UPDATE 1-U.S. labor board judge rejects McDonald's bid to settle franchisees' case

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July 17 (Reuters) - A judge with a U.S. labor agency on Tuesday rejected McDonald's Corp's proposed settlement of a major case on whether the fast-food company is accountable for alleged labor law violations by franchisees across the country.

The settlement proposed in March lacked important details and would probably not bring an end to the sprawling case that began in 2012, National Labor Relations Board Administrative Law Judge Lauren Esposito in New York said in a written opinion.

The settlement would have allowed McDonald's to avoid a ruling that it is a "joint employer" of workers at McDonald's franchises and can be held liable when franchisees violate federal labor law and made to bargain with unions.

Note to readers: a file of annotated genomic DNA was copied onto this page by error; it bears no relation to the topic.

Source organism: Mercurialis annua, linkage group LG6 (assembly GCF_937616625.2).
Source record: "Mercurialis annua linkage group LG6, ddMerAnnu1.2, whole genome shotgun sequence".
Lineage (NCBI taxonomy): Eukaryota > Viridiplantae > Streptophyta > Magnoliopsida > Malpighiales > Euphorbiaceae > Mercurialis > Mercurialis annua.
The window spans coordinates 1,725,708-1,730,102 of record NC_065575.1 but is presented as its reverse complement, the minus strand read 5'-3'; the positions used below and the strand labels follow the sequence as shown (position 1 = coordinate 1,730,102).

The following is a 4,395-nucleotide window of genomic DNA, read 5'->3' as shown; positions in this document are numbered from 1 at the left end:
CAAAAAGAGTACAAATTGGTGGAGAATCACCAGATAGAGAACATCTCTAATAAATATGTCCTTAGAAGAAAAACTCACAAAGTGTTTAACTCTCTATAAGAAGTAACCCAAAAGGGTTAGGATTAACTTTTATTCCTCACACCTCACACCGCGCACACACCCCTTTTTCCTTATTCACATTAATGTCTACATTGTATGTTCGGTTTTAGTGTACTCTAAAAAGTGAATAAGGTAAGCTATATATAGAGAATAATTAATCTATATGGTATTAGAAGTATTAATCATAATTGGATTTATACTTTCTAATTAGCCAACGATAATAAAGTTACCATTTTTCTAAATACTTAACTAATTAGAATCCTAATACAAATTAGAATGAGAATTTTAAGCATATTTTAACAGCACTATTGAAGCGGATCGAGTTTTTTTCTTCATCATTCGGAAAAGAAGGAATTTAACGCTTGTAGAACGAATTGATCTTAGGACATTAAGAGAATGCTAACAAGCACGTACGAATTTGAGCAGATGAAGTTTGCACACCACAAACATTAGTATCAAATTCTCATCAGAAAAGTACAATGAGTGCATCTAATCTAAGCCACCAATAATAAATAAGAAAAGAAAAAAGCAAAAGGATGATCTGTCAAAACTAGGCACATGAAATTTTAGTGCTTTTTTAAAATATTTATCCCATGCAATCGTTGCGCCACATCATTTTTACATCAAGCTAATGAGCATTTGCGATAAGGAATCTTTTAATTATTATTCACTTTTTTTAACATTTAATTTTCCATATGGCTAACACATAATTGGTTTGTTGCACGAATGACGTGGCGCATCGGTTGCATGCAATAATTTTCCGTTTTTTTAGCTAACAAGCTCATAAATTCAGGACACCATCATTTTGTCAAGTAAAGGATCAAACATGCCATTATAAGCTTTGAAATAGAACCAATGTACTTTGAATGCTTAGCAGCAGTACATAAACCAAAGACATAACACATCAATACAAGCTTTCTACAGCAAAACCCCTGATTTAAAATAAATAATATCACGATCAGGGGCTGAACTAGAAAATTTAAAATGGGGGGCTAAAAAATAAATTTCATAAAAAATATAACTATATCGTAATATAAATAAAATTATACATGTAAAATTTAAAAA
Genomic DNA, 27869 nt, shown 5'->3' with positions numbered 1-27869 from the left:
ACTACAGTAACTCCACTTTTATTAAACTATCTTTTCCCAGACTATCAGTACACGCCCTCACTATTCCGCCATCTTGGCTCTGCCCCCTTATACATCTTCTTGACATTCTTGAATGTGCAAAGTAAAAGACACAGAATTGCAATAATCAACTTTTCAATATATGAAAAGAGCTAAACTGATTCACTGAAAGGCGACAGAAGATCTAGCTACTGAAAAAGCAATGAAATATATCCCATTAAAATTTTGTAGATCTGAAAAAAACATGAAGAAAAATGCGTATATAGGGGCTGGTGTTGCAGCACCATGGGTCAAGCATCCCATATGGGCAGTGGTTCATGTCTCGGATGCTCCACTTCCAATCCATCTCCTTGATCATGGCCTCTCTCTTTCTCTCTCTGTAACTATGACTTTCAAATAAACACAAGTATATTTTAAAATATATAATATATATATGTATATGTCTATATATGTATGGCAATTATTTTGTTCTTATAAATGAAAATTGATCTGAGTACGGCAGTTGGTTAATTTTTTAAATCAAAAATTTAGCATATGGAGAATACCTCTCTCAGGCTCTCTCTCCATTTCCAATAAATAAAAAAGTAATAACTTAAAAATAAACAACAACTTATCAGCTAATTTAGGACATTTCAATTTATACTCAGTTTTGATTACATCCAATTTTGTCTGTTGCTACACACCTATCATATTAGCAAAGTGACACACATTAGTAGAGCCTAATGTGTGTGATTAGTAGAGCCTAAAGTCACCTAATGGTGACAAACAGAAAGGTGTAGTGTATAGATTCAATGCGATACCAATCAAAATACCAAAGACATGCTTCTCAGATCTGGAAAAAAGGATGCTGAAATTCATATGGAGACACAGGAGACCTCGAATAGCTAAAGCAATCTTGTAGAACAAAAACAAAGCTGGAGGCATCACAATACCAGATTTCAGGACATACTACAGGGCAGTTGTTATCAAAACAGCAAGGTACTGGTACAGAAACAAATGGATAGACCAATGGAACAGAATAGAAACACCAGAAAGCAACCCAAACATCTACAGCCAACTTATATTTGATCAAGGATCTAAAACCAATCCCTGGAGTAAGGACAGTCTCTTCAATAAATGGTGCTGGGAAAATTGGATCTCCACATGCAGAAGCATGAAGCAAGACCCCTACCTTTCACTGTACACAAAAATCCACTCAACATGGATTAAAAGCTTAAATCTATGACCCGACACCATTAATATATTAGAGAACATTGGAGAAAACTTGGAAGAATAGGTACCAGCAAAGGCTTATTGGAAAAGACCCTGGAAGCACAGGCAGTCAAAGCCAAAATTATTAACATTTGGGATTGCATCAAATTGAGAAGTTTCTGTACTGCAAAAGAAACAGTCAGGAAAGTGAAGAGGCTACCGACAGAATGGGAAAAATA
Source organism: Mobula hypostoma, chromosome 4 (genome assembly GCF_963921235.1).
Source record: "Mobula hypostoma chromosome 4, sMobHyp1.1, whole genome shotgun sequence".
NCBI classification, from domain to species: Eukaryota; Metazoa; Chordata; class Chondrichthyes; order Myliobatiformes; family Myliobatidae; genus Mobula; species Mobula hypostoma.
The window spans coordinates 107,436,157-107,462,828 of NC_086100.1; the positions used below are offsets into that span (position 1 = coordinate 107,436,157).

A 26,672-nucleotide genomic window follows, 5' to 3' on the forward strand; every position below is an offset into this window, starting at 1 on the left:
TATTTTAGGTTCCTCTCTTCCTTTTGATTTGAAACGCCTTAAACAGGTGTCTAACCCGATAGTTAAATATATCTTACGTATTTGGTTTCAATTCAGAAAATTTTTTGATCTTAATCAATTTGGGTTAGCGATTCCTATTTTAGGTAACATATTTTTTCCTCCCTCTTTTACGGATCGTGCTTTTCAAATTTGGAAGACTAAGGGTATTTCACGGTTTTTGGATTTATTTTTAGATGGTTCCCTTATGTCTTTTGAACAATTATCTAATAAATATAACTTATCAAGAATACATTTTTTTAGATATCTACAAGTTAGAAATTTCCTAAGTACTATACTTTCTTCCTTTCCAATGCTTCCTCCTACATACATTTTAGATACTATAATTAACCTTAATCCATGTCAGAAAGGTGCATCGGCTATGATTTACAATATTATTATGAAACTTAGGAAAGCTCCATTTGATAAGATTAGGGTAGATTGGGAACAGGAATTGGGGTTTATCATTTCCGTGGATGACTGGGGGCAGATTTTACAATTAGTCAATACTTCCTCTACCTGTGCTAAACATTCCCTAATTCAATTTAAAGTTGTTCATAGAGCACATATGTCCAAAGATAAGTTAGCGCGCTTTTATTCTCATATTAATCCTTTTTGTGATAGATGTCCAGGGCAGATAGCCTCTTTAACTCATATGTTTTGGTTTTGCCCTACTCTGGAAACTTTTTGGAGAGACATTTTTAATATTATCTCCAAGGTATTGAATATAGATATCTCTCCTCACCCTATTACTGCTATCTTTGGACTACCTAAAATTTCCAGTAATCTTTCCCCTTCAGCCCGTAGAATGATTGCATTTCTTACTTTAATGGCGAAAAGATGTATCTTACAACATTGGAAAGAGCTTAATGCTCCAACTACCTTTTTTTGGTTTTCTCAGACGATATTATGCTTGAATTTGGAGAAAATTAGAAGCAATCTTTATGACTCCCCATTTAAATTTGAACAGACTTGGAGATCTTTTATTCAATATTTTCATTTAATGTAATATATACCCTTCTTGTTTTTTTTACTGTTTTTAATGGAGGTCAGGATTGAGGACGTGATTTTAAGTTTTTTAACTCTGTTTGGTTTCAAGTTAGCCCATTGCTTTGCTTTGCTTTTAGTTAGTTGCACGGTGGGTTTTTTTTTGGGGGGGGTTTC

Illinois-based McDonald's, which did not admit to any wrongdoing in the settlement, did not immediately respond to a request for comment.

The company had agreed to pay between $20 and $50,000 to individual workers who claimed they were fired for taking part in nationwide protests calling for higher wages.

Fight for $15, a union-backed worker advocacy group that organized the protests, had asked Esposito to reject the settlement.

Business groups have said that a ruling against McDonald's could upend the franchising model by making franchisors more vulnerable to lawsuits and requiring them to bargain with unions representing franchise workers. (Reporting by Daniel Wiessner in New York; editing by Jonathan Oatis)